r dream home. And it is. We took three back bedrooms, average size 11 X 11 and converted them into a large master suite. We eliminated walls in the main living area to enlarge the kitchen, eliminated the family room making the space much more livable. Finally, we converted the former master bedroom into my office. I love my home. The space feels more livable.

Ten years later, facing retirement, we’ve concluded it doesn’t make financial sense to stay in this home. Oops! Like many in this area, the cost of living here would preclude us from doing many of the other things we’d like to be involved.

We’re in no hurry to leave. Our son is returning from Iraq soon, leaving the Army in a few months and we want to provide a place for him to regroup.

We don’t know where we want to live. On a trip back to Denver last fall, I spent a day with a real estate looking at homes in the area. Denver is where we are from, but I concluded I don’t want to go back.

We’re going to look in Texas next month. My mother lives just west of Austin. I will write later about our trip to Texas.

When we decided to leave so California, I started a list of places and things I want to do before we leave the area. I wrote earlier about going to see the poppies. That was on THE LIST.

I love to go to museums, galleries and cultural events. When my children were younger, we would visit many of cultural and tourist destinations in the area. Now they are grown and gone, so we don’t do that. It’s not a bad idea to create a list of things you want to do, even if you have no intention of leaving. I don’t know about you, but it seems like most of us get so busy, we don’t take time to enjoy the place we live, unless we have company visit.

In the next few blogs, I’ll write more about THE LIST.

Thursday, April 10, 2008

Playing Hooky

This blog is about retirement. As a career counselor and transition coach, I’ve worked with other people’s retirement. Now, I get to experience my own. Not exactly my own, but my husband put in the paperwork to retire June 30 after working for the same company for the last twenty-six years. I’m not retired. This blog is about our experience, what I know or am learning about retirement to help others, my husband and myself live a phenomenal life post ‘earning a living’.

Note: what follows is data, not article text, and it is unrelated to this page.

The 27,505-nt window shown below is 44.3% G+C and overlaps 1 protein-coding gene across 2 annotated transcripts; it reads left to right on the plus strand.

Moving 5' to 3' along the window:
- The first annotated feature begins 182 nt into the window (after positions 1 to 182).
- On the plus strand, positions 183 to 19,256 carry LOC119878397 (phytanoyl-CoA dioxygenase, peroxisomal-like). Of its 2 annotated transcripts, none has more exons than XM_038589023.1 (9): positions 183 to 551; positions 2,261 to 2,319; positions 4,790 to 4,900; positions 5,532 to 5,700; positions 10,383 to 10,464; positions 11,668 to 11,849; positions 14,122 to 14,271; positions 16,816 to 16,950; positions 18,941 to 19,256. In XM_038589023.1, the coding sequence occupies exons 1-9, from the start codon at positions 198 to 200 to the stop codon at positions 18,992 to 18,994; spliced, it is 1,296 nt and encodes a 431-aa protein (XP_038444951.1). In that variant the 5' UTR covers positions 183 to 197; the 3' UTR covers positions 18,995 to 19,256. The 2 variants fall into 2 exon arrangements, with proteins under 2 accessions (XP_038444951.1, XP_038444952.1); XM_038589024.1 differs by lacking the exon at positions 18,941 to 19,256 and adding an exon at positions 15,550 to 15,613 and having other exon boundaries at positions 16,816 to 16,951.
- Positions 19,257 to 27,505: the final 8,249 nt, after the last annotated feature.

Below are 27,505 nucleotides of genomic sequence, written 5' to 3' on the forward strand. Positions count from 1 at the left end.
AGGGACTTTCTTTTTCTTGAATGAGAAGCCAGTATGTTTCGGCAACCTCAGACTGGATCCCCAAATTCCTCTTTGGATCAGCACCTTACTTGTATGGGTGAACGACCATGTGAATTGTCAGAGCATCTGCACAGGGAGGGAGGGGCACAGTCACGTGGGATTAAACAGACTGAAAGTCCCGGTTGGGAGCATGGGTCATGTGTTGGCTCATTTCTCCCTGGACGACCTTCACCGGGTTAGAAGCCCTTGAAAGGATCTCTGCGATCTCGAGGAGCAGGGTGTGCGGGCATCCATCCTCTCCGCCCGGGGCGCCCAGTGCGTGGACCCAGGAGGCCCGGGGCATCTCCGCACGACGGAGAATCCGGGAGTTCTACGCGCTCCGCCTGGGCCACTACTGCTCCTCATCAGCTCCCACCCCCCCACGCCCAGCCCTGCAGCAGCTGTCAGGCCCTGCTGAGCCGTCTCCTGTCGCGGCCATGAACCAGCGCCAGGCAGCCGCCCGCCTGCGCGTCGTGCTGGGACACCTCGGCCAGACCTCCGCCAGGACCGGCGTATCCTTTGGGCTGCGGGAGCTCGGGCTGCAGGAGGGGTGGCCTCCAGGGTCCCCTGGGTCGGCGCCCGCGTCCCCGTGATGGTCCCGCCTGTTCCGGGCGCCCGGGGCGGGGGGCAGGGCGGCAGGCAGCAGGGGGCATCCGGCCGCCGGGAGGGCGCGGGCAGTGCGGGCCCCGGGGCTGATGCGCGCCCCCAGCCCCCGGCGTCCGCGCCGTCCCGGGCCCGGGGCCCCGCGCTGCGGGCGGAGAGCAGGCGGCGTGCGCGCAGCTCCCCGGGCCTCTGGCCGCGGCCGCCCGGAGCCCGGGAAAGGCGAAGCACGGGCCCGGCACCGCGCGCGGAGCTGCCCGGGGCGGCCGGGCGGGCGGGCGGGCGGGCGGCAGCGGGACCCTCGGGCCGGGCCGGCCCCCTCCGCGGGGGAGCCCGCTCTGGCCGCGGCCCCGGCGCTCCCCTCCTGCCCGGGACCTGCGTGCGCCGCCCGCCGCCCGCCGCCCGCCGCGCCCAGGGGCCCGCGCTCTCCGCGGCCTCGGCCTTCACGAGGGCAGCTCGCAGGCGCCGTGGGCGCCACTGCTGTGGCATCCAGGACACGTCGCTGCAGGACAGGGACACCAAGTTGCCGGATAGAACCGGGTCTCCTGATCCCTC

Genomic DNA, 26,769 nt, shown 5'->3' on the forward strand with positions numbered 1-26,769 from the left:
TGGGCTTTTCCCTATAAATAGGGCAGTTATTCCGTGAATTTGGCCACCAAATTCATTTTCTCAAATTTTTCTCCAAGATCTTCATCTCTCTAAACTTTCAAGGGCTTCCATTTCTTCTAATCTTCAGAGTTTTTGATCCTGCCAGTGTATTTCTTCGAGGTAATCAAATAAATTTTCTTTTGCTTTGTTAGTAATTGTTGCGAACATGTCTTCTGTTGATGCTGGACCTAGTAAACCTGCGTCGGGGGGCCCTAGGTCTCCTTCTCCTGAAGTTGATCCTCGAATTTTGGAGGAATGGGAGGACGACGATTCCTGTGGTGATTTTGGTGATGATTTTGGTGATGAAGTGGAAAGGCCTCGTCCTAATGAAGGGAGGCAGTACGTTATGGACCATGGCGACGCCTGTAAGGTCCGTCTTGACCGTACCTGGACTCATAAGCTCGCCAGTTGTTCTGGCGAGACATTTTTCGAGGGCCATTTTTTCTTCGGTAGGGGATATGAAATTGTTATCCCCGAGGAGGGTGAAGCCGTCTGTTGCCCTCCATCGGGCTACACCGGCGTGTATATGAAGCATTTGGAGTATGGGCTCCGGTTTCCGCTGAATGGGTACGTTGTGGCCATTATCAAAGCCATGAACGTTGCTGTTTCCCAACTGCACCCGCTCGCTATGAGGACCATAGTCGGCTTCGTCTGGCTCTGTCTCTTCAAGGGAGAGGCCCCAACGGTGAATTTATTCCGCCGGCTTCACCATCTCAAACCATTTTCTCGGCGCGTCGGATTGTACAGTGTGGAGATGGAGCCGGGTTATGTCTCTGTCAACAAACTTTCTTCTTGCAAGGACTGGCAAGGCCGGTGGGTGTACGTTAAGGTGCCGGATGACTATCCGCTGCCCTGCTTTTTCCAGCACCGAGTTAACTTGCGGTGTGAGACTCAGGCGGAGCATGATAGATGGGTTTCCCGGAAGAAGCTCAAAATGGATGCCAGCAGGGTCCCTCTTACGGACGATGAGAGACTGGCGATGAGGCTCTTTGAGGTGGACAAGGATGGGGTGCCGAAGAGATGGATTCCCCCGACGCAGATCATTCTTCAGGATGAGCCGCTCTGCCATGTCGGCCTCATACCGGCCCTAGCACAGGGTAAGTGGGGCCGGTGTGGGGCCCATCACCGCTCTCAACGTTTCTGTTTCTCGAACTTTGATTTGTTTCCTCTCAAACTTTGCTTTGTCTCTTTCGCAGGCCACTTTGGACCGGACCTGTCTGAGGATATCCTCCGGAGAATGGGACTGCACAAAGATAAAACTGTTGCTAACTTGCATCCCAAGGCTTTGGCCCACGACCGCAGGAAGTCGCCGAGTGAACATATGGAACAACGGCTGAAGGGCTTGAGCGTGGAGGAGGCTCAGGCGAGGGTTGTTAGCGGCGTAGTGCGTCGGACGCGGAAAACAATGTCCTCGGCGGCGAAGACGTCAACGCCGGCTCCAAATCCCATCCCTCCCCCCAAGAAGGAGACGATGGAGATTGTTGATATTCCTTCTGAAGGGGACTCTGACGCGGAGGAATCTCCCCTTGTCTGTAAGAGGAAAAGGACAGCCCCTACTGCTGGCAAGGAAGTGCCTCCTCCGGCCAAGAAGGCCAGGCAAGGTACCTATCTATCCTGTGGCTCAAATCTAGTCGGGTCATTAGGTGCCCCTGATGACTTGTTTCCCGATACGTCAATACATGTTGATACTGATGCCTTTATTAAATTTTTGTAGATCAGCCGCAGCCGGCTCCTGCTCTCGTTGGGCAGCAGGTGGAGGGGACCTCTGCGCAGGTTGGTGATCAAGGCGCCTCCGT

Today, we played hooky. Well not exactly. My husband works graveyard (from 10:00 pm until 7:00 am). I picked him up from work at 6:30 (so, I was playing hooky) and we drove up to the high desert north of Los Angeles to look at the poppies.

We’ve lived in the area for over twenty-five years and have never seen the poppie
s. It’s on my list of things to do before leaving California. There was just the right amount of rain this year, not too hot or too cold in temperature resulting in one of the most beautiful springs I’ve ever seen. Everyone I know who has allergies is suffering. Besides that, the hills are green, and the wildflowers are going crazy. There is one area in Antelope Valley that has golden poppies that pop for only a couple of weeks during year and now is the time to see them.

There is
poppy preserve state park, but we were told of another area north, so that’s where we started. You can see what we found with the top photo. We were disappointed the poppies weren’t opened. We arrived early, about 8:15 as the sun was still rising. As we talked to others we discovered poppies are particular about opening. It’s quite windy in the high desert and that affects whether or not they open, as well as the time of day and the temperature.

We then drove to the preserve and walked the pathways with all the other retirees and their cameras. EVERYONE had a camera. It was nice. I liked it. I thought to myself, “I could get used to this.” Of course, once we got back, I had emails, phone and a list of things to do.